They Say That Breaking Up Is Hard to Do
By Dana Tuszke
Just after I lost my job, one of my closest friends took it upon herself to call me anytime a position became available at the company she works for. Since I have a background with insurance sales, and my friend works for an insurance company as a claims adjuster, she thought I'd be perfect for the job.
The thing is, I've interviewed with this company before and it wasn't a great experience. It was just me in a small room with three head honchos of the Claims Department, frantically trying to answer the questions they fired at me in rapid succession. Needless to say I didn't get the job. I caved under pressure.
This company is constantly undergoing changes in their many departments and I've listened as my friend has explained the growth of the company and the salary potential. She urges me to resubmit a resume and try to get into her department.
I'm grateful for the recommendations but I can't help but wonder what her motive is, especially since for the past few months I've listened to her complain about how hectic her job is and how miserable she feels when her managers come down on the department for lack of proficiency.
Obviously this sets off my internal alarm and makes me question whether or not I'd be happy working for a company that makes my friend hate her job. And yet she works long hours and rarely has time to spend with her kids.
I've asked my friend why she stays if she's so unhappy and she replied, "Well, I make really good money. I can't afford to leave." Not only that, she's addicted to working under pressure. It sounds crazy but she admitted feeling a rush when she succeeds after being completely stressed out.
So I wonder, is a job that pays extremely well worth all the pain and suffering? Can my friend break up with her bad job? Will she break the addiction she has to the working under fire?
Like any other relationship, it's difficult to know when it's time to leave a job. Even if things have gone from bad to worse, some employees believe they won't find a new job with adequate pay, they fear "starting from scratch" or becoming the newbie once again.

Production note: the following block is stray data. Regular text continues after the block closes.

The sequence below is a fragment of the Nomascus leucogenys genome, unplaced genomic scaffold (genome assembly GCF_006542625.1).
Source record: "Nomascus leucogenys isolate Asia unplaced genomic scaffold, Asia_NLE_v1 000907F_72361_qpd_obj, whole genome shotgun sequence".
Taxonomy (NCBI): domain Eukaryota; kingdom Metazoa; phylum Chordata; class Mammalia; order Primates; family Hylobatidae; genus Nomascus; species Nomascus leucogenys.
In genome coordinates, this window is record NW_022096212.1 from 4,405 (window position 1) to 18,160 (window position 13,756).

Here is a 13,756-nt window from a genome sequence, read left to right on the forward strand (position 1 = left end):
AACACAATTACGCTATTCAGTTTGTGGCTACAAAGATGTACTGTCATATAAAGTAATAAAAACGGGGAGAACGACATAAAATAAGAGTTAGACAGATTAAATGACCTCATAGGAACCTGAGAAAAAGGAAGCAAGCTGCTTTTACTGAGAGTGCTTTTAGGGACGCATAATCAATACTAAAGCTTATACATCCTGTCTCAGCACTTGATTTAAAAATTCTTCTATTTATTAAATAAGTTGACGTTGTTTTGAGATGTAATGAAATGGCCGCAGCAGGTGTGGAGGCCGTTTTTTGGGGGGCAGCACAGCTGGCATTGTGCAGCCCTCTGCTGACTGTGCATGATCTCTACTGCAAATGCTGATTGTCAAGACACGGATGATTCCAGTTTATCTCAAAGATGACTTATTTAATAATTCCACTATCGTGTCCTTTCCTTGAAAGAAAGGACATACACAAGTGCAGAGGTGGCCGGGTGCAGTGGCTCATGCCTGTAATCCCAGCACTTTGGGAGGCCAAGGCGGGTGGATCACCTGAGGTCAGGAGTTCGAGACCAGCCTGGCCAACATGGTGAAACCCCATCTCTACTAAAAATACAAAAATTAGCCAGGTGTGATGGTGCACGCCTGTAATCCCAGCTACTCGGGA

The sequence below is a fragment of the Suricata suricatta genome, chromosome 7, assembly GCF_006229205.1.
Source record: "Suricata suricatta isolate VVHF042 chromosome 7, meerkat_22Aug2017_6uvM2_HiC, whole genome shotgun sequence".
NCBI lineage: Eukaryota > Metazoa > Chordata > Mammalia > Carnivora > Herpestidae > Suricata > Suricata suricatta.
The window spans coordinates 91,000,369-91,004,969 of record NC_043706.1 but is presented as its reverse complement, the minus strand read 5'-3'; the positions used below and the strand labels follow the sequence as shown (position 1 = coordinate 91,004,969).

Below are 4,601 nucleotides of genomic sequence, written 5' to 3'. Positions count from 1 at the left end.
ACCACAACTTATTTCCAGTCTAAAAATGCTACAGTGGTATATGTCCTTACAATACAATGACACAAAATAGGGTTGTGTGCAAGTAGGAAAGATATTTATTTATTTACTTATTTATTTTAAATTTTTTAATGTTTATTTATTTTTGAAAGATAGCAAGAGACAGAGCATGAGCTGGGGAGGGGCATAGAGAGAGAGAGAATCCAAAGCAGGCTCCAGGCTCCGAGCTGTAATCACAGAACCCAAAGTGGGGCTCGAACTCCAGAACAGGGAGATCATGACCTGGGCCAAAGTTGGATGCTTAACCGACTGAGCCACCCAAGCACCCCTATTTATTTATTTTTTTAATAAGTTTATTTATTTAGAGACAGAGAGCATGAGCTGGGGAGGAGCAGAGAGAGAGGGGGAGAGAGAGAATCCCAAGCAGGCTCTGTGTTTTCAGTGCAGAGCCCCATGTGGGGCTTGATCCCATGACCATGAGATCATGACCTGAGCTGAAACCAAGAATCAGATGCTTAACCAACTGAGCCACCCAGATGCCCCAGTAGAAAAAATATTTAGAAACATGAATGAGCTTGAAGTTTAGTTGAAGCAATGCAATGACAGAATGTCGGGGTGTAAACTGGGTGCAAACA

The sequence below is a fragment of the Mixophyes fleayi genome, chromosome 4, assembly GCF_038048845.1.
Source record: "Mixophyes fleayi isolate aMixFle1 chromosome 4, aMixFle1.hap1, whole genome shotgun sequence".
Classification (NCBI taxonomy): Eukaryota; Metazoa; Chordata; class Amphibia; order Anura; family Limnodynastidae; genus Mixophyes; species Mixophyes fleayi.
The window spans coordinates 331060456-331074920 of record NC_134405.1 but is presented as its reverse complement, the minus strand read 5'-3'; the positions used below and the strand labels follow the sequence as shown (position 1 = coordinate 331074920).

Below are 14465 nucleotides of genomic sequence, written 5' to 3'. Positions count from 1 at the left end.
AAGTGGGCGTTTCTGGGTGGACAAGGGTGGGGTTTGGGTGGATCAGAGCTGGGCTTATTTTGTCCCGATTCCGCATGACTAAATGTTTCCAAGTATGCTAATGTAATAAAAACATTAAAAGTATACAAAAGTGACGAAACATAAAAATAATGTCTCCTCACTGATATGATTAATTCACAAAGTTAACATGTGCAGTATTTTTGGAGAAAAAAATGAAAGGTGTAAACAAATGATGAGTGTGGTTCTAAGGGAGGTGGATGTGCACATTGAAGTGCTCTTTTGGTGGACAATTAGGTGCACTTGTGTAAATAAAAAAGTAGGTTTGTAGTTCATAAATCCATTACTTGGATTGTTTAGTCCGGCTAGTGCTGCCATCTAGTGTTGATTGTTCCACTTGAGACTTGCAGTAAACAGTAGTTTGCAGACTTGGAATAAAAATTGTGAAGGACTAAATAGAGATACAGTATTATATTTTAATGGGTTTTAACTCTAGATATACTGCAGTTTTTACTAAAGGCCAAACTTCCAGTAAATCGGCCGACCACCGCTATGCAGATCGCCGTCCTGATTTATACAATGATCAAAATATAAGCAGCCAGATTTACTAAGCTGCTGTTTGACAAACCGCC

Like my friend, some employees make excuses for why they stay and even after acknowledging the negative work atmosphere, they take no steps to move forward. Some employees suffer from anxiety and fear when contemplating ending their job and therefore cling to it even more. Which may explain why my friend is constantly encouraging me to apply for an open position. Or maybe she just needs a friend in the work place?
In a way, an addiction to a bad job reminds me of suffering an abusive relationship. The worker may think that if he or she just keeps trying, the problems will fix themselves.
The first step to breaking up with a bad job is figuring out what is holding you back. So many of us don't fully recognize all the options we have until it's too late.
Several years ago, I was addicted to a job. Like my friend, I worked for a travel insurance company that made my work life pure hell.
I truly thought I couldn't leave because of the great money I was making, and because I didn't believe I could succeed anywhere else.
Four years later I hit my breaking point and walked off the job. I didn't have other employment lined up and the split took a toll on my financial wellbeing. Not to mention, my husband was extremely upset.
Had I taken control of the situation instead of letting the situation control me, I could have avoided all the worrying I did after I quit. When people feel in charge of their lives, and their own destinies, they are more likely to be proactive and make better choices for themselves.
Sometimes the best choice is to walk away, but ending the bad relationship wisely and cautiously is even better.
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